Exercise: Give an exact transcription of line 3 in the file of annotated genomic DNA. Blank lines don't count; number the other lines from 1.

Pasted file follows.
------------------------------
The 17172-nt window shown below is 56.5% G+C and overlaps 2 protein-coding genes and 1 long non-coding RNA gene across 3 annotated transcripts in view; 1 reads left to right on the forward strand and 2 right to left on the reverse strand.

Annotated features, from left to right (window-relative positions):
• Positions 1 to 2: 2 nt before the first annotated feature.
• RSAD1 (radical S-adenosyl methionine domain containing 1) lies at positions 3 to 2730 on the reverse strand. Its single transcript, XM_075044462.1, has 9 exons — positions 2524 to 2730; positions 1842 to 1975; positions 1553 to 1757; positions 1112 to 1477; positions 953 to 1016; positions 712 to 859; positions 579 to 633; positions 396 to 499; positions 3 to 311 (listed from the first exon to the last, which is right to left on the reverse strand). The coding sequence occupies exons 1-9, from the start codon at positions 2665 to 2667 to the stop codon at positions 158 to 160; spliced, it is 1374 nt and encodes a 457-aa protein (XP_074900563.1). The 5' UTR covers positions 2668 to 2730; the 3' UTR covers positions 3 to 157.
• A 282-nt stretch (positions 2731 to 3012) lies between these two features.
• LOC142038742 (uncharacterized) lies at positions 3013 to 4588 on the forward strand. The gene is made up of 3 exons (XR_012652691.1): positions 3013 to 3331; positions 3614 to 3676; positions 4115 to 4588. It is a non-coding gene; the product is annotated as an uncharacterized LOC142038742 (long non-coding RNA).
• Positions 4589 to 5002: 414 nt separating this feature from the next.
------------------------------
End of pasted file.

• Positions 1 to 2: 2 nt before the first annotated feature.